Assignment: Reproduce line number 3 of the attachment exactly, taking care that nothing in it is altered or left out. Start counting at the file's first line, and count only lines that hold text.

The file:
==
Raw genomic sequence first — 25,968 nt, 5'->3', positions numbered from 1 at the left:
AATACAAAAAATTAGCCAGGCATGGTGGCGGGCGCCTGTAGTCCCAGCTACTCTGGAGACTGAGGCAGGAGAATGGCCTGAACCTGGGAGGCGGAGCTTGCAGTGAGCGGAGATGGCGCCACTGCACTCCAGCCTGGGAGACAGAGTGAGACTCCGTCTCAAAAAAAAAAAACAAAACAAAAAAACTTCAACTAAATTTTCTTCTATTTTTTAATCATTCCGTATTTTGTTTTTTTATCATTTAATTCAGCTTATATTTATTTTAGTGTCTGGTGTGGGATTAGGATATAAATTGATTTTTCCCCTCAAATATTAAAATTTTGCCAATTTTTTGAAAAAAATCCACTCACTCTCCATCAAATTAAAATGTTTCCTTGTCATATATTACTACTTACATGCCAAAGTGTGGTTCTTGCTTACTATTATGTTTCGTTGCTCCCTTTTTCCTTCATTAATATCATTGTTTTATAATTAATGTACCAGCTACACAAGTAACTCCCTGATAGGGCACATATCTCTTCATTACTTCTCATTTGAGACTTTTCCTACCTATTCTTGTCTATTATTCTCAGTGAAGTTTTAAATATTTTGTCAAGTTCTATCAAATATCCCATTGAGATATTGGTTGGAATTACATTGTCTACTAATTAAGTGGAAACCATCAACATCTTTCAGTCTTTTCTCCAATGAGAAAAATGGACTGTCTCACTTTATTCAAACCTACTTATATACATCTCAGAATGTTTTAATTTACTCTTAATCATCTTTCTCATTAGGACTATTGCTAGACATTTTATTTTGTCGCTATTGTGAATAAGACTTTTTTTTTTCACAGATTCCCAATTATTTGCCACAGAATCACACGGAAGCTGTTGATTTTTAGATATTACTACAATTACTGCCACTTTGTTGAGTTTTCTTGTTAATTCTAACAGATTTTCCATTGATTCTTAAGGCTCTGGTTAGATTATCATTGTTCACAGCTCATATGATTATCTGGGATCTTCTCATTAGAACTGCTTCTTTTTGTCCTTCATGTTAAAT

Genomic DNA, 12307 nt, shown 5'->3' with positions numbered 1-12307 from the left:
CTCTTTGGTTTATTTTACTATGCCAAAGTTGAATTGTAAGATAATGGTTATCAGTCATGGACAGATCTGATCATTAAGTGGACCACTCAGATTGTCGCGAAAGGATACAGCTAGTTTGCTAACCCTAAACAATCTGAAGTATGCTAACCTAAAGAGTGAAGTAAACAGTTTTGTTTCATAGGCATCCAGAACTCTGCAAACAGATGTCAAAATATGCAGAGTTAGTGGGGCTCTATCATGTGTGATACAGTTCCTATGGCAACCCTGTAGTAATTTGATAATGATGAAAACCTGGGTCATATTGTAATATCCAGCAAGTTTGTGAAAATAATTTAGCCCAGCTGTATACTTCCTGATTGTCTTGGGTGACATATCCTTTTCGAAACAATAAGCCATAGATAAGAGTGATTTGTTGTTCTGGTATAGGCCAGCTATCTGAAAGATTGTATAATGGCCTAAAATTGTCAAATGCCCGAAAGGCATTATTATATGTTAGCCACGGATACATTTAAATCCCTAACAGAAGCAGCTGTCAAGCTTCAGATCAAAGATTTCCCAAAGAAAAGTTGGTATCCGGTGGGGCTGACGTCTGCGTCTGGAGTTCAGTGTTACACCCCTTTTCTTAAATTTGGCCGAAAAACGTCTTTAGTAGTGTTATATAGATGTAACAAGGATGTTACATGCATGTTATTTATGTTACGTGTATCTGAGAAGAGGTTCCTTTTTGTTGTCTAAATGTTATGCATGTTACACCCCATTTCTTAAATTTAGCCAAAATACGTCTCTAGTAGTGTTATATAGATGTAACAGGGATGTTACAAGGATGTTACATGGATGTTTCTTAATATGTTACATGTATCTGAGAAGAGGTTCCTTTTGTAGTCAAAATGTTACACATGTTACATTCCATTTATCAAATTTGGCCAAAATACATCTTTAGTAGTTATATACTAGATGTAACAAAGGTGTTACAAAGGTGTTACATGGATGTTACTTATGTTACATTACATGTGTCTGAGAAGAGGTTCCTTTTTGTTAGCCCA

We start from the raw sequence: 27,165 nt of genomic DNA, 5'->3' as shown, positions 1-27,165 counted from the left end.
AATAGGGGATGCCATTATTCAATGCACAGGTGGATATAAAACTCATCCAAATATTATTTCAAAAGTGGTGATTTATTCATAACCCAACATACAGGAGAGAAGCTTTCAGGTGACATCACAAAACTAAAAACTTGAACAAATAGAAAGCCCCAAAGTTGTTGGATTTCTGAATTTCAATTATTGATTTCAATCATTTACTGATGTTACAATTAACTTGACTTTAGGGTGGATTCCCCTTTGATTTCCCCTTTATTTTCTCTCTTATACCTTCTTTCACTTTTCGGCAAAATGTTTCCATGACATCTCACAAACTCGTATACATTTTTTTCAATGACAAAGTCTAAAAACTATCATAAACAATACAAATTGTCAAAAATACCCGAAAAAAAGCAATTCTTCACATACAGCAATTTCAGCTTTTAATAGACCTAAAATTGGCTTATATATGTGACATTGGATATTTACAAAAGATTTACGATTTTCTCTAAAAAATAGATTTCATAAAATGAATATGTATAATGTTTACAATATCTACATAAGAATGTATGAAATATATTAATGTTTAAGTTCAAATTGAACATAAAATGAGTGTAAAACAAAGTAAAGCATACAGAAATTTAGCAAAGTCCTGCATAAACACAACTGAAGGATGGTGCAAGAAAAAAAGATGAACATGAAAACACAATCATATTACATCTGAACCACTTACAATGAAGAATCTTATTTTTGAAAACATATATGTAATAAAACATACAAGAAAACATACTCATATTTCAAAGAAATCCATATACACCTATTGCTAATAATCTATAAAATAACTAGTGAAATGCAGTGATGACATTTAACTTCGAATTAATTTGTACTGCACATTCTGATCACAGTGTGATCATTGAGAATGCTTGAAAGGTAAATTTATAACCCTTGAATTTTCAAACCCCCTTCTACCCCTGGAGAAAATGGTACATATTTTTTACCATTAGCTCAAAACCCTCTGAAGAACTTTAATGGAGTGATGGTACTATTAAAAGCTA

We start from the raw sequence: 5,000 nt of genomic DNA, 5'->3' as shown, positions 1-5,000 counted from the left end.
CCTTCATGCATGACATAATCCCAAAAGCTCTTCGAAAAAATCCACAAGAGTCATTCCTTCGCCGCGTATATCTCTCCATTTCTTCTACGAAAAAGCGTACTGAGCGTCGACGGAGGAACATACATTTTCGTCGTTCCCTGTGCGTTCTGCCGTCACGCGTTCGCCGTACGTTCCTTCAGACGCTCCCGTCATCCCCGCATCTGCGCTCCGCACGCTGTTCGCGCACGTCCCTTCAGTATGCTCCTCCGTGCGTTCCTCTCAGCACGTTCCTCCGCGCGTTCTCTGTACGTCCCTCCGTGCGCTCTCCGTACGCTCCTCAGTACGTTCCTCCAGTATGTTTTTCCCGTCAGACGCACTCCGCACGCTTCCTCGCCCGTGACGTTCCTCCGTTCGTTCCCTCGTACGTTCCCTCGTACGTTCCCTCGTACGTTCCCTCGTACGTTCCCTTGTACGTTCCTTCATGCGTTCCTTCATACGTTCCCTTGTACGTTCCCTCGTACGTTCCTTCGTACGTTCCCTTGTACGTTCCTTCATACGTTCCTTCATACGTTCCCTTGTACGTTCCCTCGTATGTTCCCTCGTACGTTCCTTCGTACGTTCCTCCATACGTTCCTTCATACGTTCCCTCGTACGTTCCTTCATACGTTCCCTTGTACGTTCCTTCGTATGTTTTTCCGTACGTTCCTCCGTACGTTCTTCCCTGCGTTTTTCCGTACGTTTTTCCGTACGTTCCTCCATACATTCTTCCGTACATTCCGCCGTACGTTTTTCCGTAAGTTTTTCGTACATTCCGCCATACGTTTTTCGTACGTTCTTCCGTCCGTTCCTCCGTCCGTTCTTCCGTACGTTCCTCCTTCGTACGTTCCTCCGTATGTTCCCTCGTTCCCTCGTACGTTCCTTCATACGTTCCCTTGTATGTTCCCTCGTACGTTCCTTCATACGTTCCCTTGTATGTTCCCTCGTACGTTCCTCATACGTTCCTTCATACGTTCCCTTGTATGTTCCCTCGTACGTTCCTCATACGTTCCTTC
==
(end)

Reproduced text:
Genomic DNA, 12307 nt, shown 5'->3' with positions numbered 1-12307 from the left: